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Our Mutual Friend
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PAST Quarterly reads > Our Mutual Friend - Dickens; 2020 4Q 2020

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Kristel (kristelh) | 4144 comments Mod
It is hard to believe that it is time to start a 4th Quarter book.
Host: Valerie
Book: Our Mutual Friend
Author: Charles Dickens
Reviews go here: https://www.goodreads.com/topic/show/...


Valerie Brown | 610 comments I'm glad you posted this early, Kristel - but I have to admit I had a minor panic attack thinking I was behind in my reading schedule!

I will be starting Our Mutual Friend around the last week in Sept. That should get me through the first third by Oct. 1. I will post questions around that time.

At the moment it seems to make sense to divide it into these three parts:
1. parts 1 to 7
2. parts 8 to 14
3 parts 15 to the end (part 20)


message 3: by George P. (last edited Sep 08, 2020 11:37AM) (new) - rated it 4 stars

George P. | 495 comments I'll start it soon. The Kindle ebook is free. You may also be able to download e-audiobook of it from your library.
Thanks for being host Valerie.


Valerie Brown | 610 comments George P. wrote: "I'll start it soon. The Kindle ebook is free. You may also be able to download e-audiobook of it from your library.
Thanks for being host Valerie."


Yes, thanks for pointing that out George. I did get it on my kindle, but will also be using a paper copy for reference.


George P. | 495 comments I've read just 7% so far. The narrative jumps around a lot here and I was feeling kind of lost so I read the synopsis/comments in my copy of "1001 Books..." I sort of wish I hadn't as it revealed a significant bit of the story that it may have been better to keep as a surprise, but at least I feel more oriented in the story.
The eccentric Dickens characters are entertaining, as always.


message 6: by Jamie (new)

Jamie Barringer (Ravenmount) (ravenmount) | 478 comments I located this book on Project Gutenberg and bookmarked the url, so when I finish Don Quixote (soon, I hope), I'll be starting Our Mutual Friend.


message 7: by George P. (last edited Sep 25, 2020 06:37PM) (new) - rated it 4 stars

George P. | 495 comments Jamie wrote: "I located this book on Project Gutenberg ....

Or you can download the free Kindle app (for desktop/laptop or phone as well as the actual Kindle device) and get it from Amazon free).

BTW one might wonder if, at 880 pages, this is the longest Dickens novel. It's not, that would be Bleak House at 1,036 pages hardback edition).


Valerie Brown | 610 comments GR is having a technical problem at the moment, so I just lost my edit of comment 2. :( So, I'll try again here...

This description is from the Penguin Random House website:

"A satiric masterpiece about the allure and peril of money, Our Mutual Friend revolves around the inheritance of a dust-heap where the rich throw their trash. When the body of John Harmon, the dust-heap’s expected heir, is found in the Thames, fortunes change hands surprisingly, raising to new heights “Noddy” Boffin, a low-born but kindly clerk who becomes “the Golden Dustman.” Charles Dickens’s last complete novel, Our Mutual Friend encompasses the great themes of his earlier works: the pretensions of the nouveaux riches, the ingenuousness of the aspiring poor, and the unfailing power of wealth to corrupt all who crave it. With its flavorful cast of characters and numerous subplots, Our Mutual Friend is one of Dickens’s most complex—and satisfying—novels."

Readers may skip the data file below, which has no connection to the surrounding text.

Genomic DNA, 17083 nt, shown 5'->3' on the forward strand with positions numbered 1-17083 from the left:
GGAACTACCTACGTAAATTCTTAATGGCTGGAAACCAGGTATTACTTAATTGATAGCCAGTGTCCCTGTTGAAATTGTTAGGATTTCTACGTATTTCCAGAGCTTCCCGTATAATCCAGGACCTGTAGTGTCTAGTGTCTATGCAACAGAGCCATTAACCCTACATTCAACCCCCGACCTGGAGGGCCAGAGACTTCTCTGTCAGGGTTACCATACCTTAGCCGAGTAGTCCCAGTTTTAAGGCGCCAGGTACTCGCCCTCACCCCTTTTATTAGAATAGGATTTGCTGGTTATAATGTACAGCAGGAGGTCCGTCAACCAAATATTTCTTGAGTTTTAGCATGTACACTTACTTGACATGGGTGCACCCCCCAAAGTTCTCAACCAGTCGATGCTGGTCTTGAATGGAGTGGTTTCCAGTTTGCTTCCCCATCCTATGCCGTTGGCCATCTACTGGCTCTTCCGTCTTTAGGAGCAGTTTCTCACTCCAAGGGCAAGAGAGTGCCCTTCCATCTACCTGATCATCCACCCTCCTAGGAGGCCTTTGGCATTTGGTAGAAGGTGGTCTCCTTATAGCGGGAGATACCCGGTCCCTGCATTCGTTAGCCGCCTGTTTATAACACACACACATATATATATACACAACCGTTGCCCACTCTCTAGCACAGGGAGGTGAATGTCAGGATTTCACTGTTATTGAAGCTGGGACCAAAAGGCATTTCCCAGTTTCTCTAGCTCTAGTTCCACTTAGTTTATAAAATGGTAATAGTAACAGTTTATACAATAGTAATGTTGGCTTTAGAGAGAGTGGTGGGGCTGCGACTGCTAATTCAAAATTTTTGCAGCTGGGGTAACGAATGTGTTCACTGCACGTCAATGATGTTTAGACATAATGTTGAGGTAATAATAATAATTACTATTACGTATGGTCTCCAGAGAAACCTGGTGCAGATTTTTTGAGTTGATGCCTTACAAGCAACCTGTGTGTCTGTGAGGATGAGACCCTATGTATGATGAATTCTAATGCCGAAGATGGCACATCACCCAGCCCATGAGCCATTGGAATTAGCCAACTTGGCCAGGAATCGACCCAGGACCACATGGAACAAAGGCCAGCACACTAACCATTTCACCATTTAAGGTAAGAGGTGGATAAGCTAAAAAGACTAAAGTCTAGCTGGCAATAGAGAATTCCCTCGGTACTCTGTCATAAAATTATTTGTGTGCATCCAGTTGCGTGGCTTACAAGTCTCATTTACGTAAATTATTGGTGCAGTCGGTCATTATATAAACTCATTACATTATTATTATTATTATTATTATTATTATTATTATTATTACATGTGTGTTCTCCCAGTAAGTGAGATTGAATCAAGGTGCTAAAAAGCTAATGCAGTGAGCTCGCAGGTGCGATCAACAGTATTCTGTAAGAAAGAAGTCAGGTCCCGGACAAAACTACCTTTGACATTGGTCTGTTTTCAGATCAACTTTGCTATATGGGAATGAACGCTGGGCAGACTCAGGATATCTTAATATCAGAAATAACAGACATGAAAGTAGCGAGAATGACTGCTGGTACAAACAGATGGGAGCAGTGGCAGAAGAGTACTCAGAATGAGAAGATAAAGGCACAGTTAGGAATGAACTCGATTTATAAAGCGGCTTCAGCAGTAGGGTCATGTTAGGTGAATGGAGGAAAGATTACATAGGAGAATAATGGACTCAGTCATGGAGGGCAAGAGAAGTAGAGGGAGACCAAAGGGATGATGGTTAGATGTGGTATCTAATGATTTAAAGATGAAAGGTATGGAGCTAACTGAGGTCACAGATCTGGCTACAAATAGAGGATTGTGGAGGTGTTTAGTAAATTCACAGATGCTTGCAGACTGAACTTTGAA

When I was searching for reader's guides, I found this website which seems clear and accessible for the general reader (so many of the academic ones are.... well, for academics!):
https://stevenjventurino.com/omf-seri...

I liked this insight into how this novel would have been read:
"Our Mutual Friend was first published in nineteen monthly parts (the final part was a double, making it twenty) from May 1864 to November 1865. Victorian readers enjoyed and absorbed the novel one portion at a time, discussing the story’s gradual unfolding with friends and family and anticipating the turns each new installment would take. "

Here is other interesting and helpful information. The first four chapters are important, as they (apparently) set the tone for the remainder of the novel.

">For readers in 1864, these four chapters formed the entirety of the first installment. It was published in May of that year in a paper-bound volume of its own, sandwiched between pages of advertisements. Readers would have to wait an entire month to read the next installment.

>Notice the prose style in each of the opening chapters. We will see variations on these styles throughout the novel. Here, they introduce the novel’s main tones and techniques, rather like the beginning of a classical symphony. Chapter 1.1 offers a look at Dickens’s remarkably cinematic control of sensual information, while chapter 1.2 shows how the narrator’s voice changes when it is “channelled” through a particular character’s consciousness (here, Twemlow). Chapter 1.3 shows how this narrative channeling can move through several characters, and chapter 1.4 indulges Dickens’s ability to blend dialogue with narrative for stage-like, cinematic effects. Also, notice how often the narrator refers to characters as objects, or even dismembered parts.